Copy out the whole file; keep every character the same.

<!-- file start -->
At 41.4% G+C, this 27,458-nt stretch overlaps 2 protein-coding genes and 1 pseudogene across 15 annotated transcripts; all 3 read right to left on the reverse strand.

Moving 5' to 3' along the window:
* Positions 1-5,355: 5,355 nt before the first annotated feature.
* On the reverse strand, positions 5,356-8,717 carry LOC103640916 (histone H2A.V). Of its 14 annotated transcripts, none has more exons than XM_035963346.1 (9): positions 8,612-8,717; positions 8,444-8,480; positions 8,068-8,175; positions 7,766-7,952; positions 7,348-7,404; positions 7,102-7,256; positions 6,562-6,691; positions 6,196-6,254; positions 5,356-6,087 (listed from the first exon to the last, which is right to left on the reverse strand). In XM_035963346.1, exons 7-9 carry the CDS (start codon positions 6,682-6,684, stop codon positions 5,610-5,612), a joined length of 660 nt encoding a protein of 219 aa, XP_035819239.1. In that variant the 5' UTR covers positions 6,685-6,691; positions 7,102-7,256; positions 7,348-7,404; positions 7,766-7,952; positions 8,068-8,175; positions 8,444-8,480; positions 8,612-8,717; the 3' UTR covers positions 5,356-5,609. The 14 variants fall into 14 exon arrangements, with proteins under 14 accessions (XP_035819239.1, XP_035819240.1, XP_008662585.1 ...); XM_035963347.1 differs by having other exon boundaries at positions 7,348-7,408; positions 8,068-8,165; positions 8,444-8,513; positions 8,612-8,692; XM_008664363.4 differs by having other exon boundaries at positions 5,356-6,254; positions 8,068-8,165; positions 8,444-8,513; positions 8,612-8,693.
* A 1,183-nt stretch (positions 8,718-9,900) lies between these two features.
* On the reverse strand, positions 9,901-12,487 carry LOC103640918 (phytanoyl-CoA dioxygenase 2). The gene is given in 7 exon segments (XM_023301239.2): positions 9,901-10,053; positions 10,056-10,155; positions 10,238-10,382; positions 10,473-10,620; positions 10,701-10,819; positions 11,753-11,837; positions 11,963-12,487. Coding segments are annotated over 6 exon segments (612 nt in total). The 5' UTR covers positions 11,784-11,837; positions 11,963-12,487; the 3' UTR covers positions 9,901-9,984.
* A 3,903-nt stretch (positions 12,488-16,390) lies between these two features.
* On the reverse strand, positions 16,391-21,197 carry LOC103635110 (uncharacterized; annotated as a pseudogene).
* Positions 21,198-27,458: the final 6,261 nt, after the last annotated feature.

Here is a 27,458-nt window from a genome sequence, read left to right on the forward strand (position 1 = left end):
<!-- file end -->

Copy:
At 41.4% G+C, this 27,458-nt stretch overlaps 2 protein-coding genes and 1 pseudogene across 15 annotated transcripts; all 3 read right to left on the reverse strand.

Moving 5' to 3' along the window:
* Positions 1-5,355: 5,355 nt before the first annotated feature.
* On the reverse strand, positions 5,356-8,717 carry LOC103640916 (histone H2A.V). Of its 14 annotated transcripts, none has more exons than XM_035963346.1 (9): positions 8,612-8,717; positions 8,444-8,480; positions 8,068-8,175; positions 7,766-7,952; positions 7,348-7,404; positions 7,102-7,256; positions 6,562-6,691; positions 6,196-6,254; positions 5,356-6,087 (listed from the first exon to the last, which is right to left on the reverse strand). In XM_035963346.1, exons 7-9 carry the CDS (start codon positions 6,682-6,684, stop codon positions 5,610-5,612), a joined length of 660 nt encoding a protein of 219 aa, XP_035819239.1. In that variant the 5' UTR covers positions 6,685-6,691; positions 7,102-7,256; positions 7,348-7,404; positions 7,766-7,952; positions 8,068-8,175; positions 8,444-8,480; positions 8,612-8,717; the 3' UTR covers positions 5,356-5,609. The 14 variants fall into 14 exon arrangements, with proteins under 14 accessions (XP_035819239.1, XP_035819240.1, XP_008662585.1 ...); XM_035963347.1 differs by having other exon boundaries at positions 7,348-7,408; positions 8,068-8,165; positions 8,444-8,513; positions 8,612-8,692; XM_008664363.4 differs by having other exon boundaries at positions 5,356-6,254; positions 8,068-8,165; positions 8,444-8,513; positions 8,612-8,693.
* A 1,183-nt stretch (positions 8,718-9,900) lies between these two features.
* On the reverse strand, positions 9,901-12,487 carry LOC103640918 (phytanoyl-CoA dioxygenase 2). The gene is given in 7 exon segments (XM_023301239.2): positions 9,901-10,053; positions 10,056-10,155; positions 10,238-10,382; positions 10,473-10,620; positions 10,701-10,819; positions 11,753-11,837; positions 11,963-12,487. Coding segments are annotated over 6 exon segments (612 nt in total). The 5' UTR covers positions 11,784-11,837; positions 11,963-12,487; the 3' UTR covers positions 9,901-9,984.
* A 3,903-nt stretch (positions 12,488-16,390) lies between these two features.
* On the reverse strand, positions 16,391-21,197 carry LOC103635110 (uncharacterized; annotated as a pseudogene).
* Positions 21,198-27,458: the final 6,261 nt, after the last annotated feature.

Here is a 27,458-nt window from a genome sequence, read left to right on the forward strand (position 1 = left end):